Learn something new. How to do a French Plait. A new language. Yoga. Make something that has been in the back of your mind your new goal. I have just enrolled on a Mental Health First Aid Course and after that, when the OH is back, she can help me to learn her mother tongue; Polish. I might also give yoga or pilates a go in the coming weeks as it’s something I keep putting off, and one of the classes at the gym that fills up super quick and everytime I think to book myself on there are no slots left. If you don’t want to keep your body active, at least keep your mind active. You don’t have to spend money on learning new things; scour YouTube or do a simple Google search and you’ll be able to find step by step videos on how to do things. All of the things.

Make a new playlist. Music motivates me. I absolutely have to have music for any kind of workout and certain songs make me work harder. When I create a new gym playlist I wait until I have a workout that I have been dreading (a half marathon perhaps) and listen to it then to entice me. It can also make housework go quicker (and a boring drive, but you shouldn’t be doing that really at the moment unless absolutely necessary). I discovered this 30 Day Song Challenge image doing the rounds on social media and sent it to a friend this morning; we each pick a song a day that either reminds us of each other, or that we like, that falls under the daily category then add it to a Spotify Playlist we created.

Day 1 gotta be Red Red Wine by UB40.

Make a timetable. Or set daily goals. Or make a to do list (my personal favourite, it’s so satisfying ticking off what you have done). Whatever you need to do to get up and do something everyday, instead of staying in your PJ’s and having a duvet day (of course, if you are unwell then please rest!) do something that at the end of the day you can say that you have achieved. Mine this week consists of indoor rowing at some point, study in the morning and house stuff in the afternoon. I am rather enjoying watching Piers Morgan with my morning coffee. Man has no filter, and whilst I don’t always agree with what he is saying, I totally agree with everything he says about idiots in this country ignoring the government’s advice/guidance on COVID19.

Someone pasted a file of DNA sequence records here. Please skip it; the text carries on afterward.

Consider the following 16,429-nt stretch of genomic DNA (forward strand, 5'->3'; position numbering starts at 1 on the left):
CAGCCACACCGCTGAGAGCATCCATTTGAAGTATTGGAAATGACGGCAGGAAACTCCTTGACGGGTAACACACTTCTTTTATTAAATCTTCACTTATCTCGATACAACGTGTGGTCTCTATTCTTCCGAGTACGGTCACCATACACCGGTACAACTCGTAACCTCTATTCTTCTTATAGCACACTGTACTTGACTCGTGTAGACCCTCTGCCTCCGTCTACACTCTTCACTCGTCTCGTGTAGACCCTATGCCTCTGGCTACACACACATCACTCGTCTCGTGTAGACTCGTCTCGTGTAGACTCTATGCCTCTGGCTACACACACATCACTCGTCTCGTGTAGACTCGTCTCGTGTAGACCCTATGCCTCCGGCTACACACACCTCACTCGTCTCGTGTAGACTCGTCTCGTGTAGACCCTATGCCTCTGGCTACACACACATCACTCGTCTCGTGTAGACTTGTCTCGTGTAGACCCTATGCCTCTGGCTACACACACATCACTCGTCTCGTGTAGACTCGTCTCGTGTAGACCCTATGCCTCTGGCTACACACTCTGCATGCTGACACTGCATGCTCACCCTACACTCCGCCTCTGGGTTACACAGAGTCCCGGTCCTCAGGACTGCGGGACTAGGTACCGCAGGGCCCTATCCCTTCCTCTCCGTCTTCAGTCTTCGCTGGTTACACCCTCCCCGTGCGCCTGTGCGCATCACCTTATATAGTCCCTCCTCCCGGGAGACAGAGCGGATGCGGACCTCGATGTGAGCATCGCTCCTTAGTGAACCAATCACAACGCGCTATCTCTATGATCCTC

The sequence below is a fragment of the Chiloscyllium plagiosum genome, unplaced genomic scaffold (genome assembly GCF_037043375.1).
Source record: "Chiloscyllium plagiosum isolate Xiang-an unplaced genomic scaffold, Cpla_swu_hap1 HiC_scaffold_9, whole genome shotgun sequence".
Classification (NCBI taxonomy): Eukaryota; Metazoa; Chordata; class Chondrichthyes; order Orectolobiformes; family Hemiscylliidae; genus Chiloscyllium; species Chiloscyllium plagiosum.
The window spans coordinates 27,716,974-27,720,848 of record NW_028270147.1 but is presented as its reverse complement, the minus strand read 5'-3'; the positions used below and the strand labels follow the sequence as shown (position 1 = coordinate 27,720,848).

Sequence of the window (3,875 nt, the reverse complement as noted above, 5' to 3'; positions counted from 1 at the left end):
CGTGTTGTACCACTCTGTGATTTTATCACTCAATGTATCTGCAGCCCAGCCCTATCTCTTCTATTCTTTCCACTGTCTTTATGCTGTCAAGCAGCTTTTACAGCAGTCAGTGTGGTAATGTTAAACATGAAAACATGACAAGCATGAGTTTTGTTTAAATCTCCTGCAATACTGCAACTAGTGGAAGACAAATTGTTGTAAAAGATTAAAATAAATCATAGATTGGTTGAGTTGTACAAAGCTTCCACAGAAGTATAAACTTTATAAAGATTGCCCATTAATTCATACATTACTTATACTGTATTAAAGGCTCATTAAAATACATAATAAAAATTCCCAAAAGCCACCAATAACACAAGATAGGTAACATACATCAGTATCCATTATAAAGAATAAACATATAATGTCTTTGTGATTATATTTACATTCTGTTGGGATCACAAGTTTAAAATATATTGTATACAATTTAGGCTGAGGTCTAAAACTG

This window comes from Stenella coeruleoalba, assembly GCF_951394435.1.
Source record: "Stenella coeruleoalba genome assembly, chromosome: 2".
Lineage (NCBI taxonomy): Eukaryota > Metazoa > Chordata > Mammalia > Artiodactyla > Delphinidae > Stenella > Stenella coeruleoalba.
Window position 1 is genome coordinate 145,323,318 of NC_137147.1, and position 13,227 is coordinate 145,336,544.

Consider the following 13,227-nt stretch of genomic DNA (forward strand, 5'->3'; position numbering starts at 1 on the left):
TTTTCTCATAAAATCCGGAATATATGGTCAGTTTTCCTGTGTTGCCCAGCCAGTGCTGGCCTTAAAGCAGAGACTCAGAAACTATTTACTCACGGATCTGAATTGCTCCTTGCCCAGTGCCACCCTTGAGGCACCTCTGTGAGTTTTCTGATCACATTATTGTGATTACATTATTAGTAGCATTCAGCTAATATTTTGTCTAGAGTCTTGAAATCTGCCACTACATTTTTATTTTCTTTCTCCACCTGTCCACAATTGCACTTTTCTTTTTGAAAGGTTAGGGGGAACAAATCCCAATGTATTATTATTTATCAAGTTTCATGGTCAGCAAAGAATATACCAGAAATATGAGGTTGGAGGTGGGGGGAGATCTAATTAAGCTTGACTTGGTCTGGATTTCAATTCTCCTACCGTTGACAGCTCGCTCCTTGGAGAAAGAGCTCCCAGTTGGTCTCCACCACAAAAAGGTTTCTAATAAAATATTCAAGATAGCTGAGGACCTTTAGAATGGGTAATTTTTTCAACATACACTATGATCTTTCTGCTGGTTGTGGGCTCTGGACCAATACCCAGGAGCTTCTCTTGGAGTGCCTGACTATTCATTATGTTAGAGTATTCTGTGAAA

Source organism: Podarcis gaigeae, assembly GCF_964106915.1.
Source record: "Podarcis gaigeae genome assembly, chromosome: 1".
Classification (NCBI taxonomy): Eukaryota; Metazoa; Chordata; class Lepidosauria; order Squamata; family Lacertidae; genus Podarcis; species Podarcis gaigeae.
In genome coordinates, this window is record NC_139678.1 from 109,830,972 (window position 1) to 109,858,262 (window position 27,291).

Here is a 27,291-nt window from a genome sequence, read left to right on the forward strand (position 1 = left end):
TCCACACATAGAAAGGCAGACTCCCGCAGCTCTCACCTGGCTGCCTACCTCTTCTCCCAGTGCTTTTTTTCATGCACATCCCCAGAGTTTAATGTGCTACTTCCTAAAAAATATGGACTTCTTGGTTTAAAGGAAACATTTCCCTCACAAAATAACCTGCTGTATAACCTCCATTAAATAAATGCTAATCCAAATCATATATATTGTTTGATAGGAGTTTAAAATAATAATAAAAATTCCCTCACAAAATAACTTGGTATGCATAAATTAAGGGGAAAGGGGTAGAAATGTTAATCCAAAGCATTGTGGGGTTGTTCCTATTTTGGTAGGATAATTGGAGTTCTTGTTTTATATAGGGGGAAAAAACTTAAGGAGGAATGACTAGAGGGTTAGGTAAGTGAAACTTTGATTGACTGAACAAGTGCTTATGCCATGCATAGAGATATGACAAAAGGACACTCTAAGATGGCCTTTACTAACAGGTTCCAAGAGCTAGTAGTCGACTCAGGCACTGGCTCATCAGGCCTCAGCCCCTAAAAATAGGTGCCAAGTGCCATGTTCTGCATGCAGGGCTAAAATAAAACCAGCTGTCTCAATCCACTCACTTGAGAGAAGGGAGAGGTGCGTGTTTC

Read a book. This is something I rarely do and probably should do more of. I much prefer non-fiction to fiction, as I am a people person and like to learn about people. Any recommendations of biographies etc are welcomed! This is something I won’t do until I have finished the online learning.

Volunteer. The NHS have announced they need 250,000 volunteers to help in various different ways. If you and everyone else in your household is in good health then please consider becoming an NHS Volunteer Responder. You can help by collecting shopping, meds or other essentials for someone who is self-isolating, transport patients home who are fit for discharge, transport supplies between NHS estates, or (safest option and one that I would do during an MS relapse) check-in and chat – a befriending service over the phone for individuals at risk of loneliness. Find out more and sign up at www.goodsamapp.org

Anyway, that’s my top tips for this first week in isolation. Stay sane dear reader and don’t hesitate to get in touch with further ideas. I am usually an outdoor person and hate hate HATE being stuck indoors, but I am trying to approach this with a glass half full ideology in that I can have some me time and still be productive.